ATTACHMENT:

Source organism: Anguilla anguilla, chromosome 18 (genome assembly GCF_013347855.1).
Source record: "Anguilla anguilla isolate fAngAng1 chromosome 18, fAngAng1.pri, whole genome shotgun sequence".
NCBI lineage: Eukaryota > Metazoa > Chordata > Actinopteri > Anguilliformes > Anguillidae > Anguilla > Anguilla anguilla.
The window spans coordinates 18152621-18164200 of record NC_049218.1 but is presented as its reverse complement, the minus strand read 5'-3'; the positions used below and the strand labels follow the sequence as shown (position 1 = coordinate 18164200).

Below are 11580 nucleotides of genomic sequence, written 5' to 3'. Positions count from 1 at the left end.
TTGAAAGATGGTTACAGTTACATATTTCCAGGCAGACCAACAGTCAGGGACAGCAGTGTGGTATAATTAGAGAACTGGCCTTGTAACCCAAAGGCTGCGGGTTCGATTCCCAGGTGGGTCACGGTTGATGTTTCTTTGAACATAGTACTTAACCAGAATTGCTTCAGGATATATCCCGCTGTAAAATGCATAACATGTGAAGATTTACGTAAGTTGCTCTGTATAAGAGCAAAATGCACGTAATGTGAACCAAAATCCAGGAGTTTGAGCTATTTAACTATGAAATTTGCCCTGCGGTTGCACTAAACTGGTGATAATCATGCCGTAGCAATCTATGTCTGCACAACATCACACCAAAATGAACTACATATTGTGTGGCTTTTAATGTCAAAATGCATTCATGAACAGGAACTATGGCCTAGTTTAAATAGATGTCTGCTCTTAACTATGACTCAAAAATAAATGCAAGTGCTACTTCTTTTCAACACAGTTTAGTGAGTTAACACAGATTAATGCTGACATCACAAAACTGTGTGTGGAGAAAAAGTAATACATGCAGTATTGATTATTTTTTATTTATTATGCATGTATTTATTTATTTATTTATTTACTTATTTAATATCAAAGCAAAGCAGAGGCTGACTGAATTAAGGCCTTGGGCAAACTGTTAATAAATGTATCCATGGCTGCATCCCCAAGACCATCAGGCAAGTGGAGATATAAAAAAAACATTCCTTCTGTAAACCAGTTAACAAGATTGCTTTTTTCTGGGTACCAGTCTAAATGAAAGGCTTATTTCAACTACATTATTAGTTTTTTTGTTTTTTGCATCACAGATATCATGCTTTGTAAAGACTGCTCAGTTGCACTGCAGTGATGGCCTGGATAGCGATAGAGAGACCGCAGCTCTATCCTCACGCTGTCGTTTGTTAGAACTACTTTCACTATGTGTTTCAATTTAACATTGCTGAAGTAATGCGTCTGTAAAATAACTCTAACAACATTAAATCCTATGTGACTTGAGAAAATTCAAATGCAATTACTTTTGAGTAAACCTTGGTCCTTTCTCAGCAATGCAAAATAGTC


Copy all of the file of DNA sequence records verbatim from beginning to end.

Source organism: Anguilla anguilla, chromosome 18 (genome assembly GCF_013347855.1).
Source record: "Anguilla anguilla isolate fAngAng1 chromosome 18, fAngAng1.pri, whole genome shotgun sequence".
NCBI lineage: Eukaryota > Metazoa > Chordata > Actinopteri > Anguilliformes > Anguillidae > Anguilla > Anguilla anguilla.
The window spans coordinates 18152621-18164200 of record NC_049218.1 but is presented as its reverse complement, the minus strand read 5'-3'; the positions used below and the strand labels follow the sequence as shown (position 1 = coordinate 18164200).

Below are 11580 nucleotides of genomic sequence, written 5' to 3'. Positions count from 1 at the left end.
TTGAAAGATGGTTACAGTTACATATTTCCAGGCAGACCAACAGTCAGGGACAGCAGTGTGGTATAATTAGAGAACTGGCCTTGTAACCCAAAGGCTGCGGGTTCGATTCCCAGGTGGGTCACGGTTGATGTTTCTTTGAACATAGTACTTAACCAGAATTGCTTCAGGATATATCCCGCTGTAAAATGCATAACATGTGAAGATTTACGTAAGTTGCTCTGTATAAGAGCAAAATGCACGTAATGTGAACCAAAATCCAGGAGTTTGAGCTATTTAACTATGAAATTTGCCCTGCGGTTGCACTAAACTGGTGATAATCATGCCGTAGCAATCTATGTCTGCACAACATCACACCAAAATGAACTACATATTGTGTGGCTTTTAATGTCAAAATGCATTCATGAACAGGAACTATGGCCTAGTTTAAATAGATGTCTGCTCTTAACTATGACTCAAAAATAAATGCAAGTGCTACTTCTTTTCAACACAGTTTAGTGAGTTAACACAGATTAATGCTGACATCACAAAACTGTGTGTGGAGAAAAAGTAATACATGCAGTATTGATTATTTTTTATTTATTATGCATGTATTTATTTATTTATTTATTTACTTATTTAATATCAAAGCAAAGCAGAGGCTGACTGAATTAAGGCCTTGGGCAAACTGTTAATAAATGTATCCATGGCTGCATCCCCAAGACCATCAGGCAAGTGGAGATATAAAAAAAACATTCCTTCTGTAAACCAGTTAACAAGATTGCTTTTTTCTGGGTACCAGTCTAAATGAAAGGCTTATTTCAACTACATTATTAGTTTTTTTGTTTTTTGCATCACAGATATCATGCTTTGTAAAGACTGCTCAGTTGCACTGCAGTGATGGCCTGGATAGCGATAGAGAGACCGCAGCTCTATCCTCACGCTGTCGTTTGTTAGAACTACTTTCACTATGTGTTTCAATTTAACATTGCTGAAGTAATGCGTCTGTAAAATAACTCTAACAACATTAAATCCTATGTGACTTGAGAAAATTCAAATGCAATTACTTTTGAGTAAACCTTGGTCCTTTCTCAGCAATGCAAAATAGTC